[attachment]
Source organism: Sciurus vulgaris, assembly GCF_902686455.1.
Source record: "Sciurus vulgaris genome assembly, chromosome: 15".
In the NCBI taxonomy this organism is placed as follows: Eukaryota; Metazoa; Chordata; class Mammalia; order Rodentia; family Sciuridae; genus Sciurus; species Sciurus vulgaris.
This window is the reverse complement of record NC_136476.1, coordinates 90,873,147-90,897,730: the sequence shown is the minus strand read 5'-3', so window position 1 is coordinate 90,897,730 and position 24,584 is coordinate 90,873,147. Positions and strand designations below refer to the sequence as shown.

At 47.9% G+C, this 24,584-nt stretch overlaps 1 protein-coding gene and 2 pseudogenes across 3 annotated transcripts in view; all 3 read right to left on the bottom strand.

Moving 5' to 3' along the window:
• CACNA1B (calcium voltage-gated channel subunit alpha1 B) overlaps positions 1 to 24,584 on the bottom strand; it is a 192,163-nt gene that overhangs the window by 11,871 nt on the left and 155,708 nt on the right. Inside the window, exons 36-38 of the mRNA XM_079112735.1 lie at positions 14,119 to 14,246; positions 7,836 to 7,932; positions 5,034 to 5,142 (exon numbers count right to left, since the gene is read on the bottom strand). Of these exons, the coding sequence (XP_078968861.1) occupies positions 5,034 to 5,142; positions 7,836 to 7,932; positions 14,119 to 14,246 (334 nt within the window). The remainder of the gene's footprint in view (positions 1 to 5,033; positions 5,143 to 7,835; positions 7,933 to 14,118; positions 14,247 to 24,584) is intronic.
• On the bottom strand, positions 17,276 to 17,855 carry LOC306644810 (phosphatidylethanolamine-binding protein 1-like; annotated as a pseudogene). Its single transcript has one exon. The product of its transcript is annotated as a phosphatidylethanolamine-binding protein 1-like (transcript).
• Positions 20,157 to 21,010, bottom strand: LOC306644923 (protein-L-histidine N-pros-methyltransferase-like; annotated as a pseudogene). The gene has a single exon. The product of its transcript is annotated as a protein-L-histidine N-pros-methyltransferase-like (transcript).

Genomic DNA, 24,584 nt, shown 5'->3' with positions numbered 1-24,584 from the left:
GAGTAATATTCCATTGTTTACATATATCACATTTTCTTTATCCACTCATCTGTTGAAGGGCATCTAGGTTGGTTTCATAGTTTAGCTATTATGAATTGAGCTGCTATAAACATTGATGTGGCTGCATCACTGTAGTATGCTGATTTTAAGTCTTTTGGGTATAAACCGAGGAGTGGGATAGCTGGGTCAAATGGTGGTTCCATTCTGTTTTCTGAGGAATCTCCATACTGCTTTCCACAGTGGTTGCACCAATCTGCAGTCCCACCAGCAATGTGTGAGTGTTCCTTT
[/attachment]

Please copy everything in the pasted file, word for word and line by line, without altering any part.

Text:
Source organism: Sciurus vulgaris, assembly GCF_902686455.1.
Source record: "Sciurus vulgaris genome assembly, chromosome: 15".
In the NCBI taxonomy this organism is placed as follows: Eukaryota; Metazoa; Chordata; class Mammalia; order Rodentia; family Sciuridae; genus Sciurus; species Sciurus vulgaris.
This window is the reverse complement of record NC_136476.1, coordinates 90,873,147-90,897,730: the sequence shown is the minus strand read 5'-3', so window position 1 is coordinate 90,897,730 and position 24,584 is coordinate 90,873,147. Positions and strand designations below refer to the sequence as shown.

At 47.9% G+C, this 24,584-nt stretch overlaps 1 protein-coding gene and 2 pseudogenes across 3 annotated transcripts in view; all 3 read right to left on the bottom strand.

Moving 5' to 3' along the window:
• CACNA1B (calcium voltage-gated channel subunit alpha1 B) overlaps positions 1 to 24,584 on the bottom strand; it is a 192,163-nt gene that overhangs the window by 11,871 nt on the left and 155,708 nt on the right. Inside the window, exons 36-38 of the mRNA XM_079112735.1 lie at positions 14,119 to 14,246; positions 7,836 to 7,932; positions 5,034 to 5,142 (exon numbers count right to left, since the gene is read on the bottom strand). Of these exons, the coding sequence (XP_078968861.1) occupies positions 5,034 to 5,142; positions 7,836 to 7,932; positions 14,119 to 14,246 (334 nt within the window). The remainder of the gene's footprint in view (positions 1 to 5,033; positions 5,143 to 7,835; positions 7,933 to 14,118; positions 14,247 to 24,584) is intronic.
• On the bottom strand, positions 17,276 to 17,855 carry LOC306644810 (phosphatidylethanolamine-binding protein 1-like; annotated as a pseudogene). Its single transcript has one exon. The product of its transcript is annotated as a phosphatidylethanolamine-binding protein 1-like (transcript).
• Positions 20,157 to 21,010, bottom strand: LOC306644923 (protein-L-histidine N-pros-methyltransferase-like; annotated as a pseudogene). The gene has a single exon. The product of its transcript is annotated as a protein-L-histidine N-pros-methyltransferase-like (transcript).

Genomic DNA, 24,584 nt, shown 5'->3' with positions numbered 1-24,584 from the left:
GAGTAATATTCCATTGTTTACATATATCACATTTTCTTTATCCACTCATCTGTTGAAGGGCATCTAGGTTGGTTTCATAGTTTAGCTATTATGAATTGAGCTGCTATAAACATTGATGTGGCTGCATCACTGTAGTATGCTGATTTTAAGTCTTTTGGGTATAAACCGAGGAGTGGGATAGCTGGGTCAAATGGTGGTTCCATTCTGTTTTCTGAGGAATCTCCATACTGCTTTCCACAGTGGTTGCACCAATCTGCAGTCCCACCAGCAATGTGTGAGTGTTCCTTT